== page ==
fall car prices are coming, according to ARK Invest’s Cathy Wood. That may be welcomed by car buyers, but falling prices could mean the Federal Reserve is pushing too hard against inflation, creating a new risk for investors: a Fed policy lapse.
Car prices contributed to 40-year high inflation in the US. New and used car prices have jumped about 17% so far this year compared to 2021.
Higher prices are a big reason for this
(ticker: TSLA) and
(F), along with dealers like
(LAD), see better profit margins in 2022 compared to 2021.
But the Federal Reserve is raising interest rates to try to stifle inflation. If successful, new and used car prices could fall. A car deal doesn’t sound like a bad thing, but there are other side effects of rising rates and falling prices to consider.
For example, there are loans to consider. “If auto residual values deteriorate accordingly, $1+ trillion in US auto debt will be in jeopardy,” Wood tweeted Monday, pointing out that borrowers continued to make car payments during the 2008/2009 financial crisis. Mr.
“This time, thanks to ride-hailing services and recent cheaper autonomous taxis, people are unlikely to prioritize car debt payments over mortgage payments, which could turn backward-looking quantitative models upside down.” Wood added. There is nearly $1.5 trillion in outstanding auto debt in the U.S., according to the Federal Reserve.
Most cars are bought with financing. Residual values—essentially what a car will sell for when coming off a lease or in a repo situation—are critical estimates for lenders. If residual value estimates are wrong, it can mean big losses for creditors.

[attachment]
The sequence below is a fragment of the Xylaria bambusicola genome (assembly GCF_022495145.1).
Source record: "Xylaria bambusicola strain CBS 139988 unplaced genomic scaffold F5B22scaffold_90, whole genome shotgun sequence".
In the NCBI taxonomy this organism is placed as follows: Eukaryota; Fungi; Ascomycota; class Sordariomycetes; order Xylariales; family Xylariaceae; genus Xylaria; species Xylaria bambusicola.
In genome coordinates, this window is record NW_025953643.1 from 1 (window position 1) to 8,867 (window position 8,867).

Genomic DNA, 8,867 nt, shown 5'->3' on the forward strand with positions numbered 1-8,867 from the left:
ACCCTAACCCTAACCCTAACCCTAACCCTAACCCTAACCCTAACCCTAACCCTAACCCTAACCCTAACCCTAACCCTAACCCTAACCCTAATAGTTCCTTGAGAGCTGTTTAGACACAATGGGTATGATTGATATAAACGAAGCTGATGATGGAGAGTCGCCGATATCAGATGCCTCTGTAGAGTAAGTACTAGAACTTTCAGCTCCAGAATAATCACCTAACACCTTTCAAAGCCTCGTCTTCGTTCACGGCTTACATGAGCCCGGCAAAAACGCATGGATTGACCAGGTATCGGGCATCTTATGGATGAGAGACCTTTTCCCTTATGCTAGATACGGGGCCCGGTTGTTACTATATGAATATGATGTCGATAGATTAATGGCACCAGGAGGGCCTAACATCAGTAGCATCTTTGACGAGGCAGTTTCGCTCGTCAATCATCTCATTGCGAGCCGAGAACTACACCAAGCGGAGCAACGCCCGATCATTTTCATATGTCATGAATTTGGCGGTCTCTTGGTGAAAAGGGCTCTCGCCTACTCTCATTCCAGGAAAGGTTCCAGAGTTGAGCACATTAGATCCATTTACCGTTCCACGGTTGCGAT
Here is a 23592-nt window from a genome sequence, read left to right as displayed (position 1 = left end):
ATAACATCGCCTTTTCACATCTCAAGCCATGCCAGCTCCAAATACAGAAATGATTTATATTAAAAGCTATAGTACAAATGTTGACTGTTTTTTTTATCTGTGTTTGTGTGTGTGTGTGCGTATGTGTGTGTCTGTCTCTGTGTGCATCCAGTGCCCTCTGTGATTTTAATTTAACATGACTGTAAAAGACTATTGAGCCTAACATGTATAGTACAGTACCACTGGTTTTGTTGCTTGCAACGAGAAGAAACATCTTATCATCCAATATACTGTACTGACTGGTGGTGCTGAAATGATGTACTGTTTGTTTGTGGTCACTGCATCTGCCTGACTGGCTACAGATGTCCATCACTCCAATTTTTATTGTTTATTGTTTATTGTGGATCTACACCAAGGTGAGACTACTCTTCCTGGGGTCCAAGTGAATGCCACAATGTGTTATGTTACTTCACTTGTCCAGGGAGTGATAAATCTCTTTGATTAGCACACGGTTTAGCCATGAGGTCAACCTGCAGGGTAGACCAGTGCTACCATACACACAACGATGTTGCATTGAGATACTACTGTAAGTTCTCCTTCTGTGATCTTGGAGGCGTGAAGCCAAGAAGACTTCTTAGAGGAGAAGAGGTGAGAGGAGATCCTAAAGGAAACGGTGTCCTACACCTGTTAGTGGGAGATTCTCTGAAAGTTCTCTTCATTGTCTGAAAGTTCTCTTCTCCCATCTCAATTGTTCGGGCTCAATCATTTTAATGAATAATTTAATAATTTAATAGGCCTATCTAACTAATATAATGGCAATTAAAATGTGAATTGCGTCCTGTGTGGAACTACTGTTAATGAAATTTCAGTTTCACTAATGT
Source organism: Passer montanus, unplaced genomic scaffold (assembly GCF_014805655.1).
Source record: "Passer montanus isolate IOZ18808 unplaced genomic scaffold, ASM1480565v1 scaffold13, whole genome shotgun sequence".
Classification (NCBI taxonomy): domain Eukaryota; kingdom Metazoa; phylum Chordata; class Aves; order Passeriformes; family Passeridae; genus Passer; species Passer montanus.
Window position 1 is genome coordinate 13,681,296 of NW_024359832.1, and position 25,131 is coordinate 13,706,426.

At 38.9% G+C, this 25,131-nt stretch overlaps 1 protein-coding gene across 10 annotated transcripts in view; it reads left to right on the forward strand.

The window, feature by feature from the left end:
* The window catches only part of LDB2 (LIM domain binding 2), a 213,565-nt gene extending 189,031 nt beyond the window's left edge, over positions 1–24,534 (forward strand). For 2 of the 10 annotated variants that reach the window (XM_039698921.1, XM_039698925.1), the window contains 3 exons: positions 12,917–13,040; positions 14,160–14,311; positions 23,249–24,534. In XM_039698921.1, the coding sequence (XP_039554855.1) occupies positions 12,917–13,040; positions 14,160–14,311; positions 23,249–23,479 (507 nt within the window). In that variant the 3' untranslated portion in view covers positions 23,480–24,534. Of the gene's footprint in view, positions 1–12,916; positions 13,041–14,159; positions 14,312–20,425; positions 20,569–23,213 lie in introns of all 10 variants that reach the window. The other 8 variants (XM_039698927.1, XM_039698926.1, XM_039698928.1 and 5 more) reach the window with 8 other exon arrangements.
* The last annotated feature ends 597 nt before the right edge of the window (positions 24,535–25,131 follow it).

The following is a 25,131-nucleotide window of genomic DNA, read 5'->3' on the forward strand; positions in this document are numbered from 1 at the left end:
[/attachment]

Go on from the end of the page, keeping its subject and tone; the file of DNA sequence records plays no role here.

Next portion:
Equity in the U.S. banking industry is roughly $2.5 trillion, more than 10 percent of total assets, according to the Federal Deposit Insurance Corporation. Auto lending does not appear to pose an existential problem for the US economy. Still, credit losses will be something to watch for on upcoming conference calls at auto companies and lenders like
A financial ally
Some industry profits may be at risk from falling prices. Currently, residual values are a boon to lenders.
( GM )’s financial unit, for example, has averaged roughly $1 billion in quarterly operating profit since the pandemic hit. That’s up from about $500 million per quarter in the years leading up to Covid-19.
Wood, for her part, seems most concerned that the Federal Reserve may be looking at the wrong data on inflation — and that inflation may soon fall on its own as innovations — like robot cashiers — lead to lower transportation costs. ARK did not immediately respond to a request for comment on Wood’s tweets.
The risk of a Fed misstep, of course, is that the agency slows the economy unnecessarily, adding pressure on American households.
Falling car prices also have their upside and can lead to an improvement in car demand. The US industry sells cars at an annual rate of about 13 million units. High prices are part of the reason, but so are supply chain issues.
Automakers failed to make all the cars they planned because of things like a shortage of semiconductors as well as production issues related to Covid. 16 million or 17 million units is more normal for the country.
Lower prices also mean better deals. US used car prices peaked in January. They are down almost 11% since then. Still, they’re up nearly 50% from just before the pandemic.
This statistic probably comes as no surprise to anyone who has recently been looking for a car.
Write to Al Root at [email protected]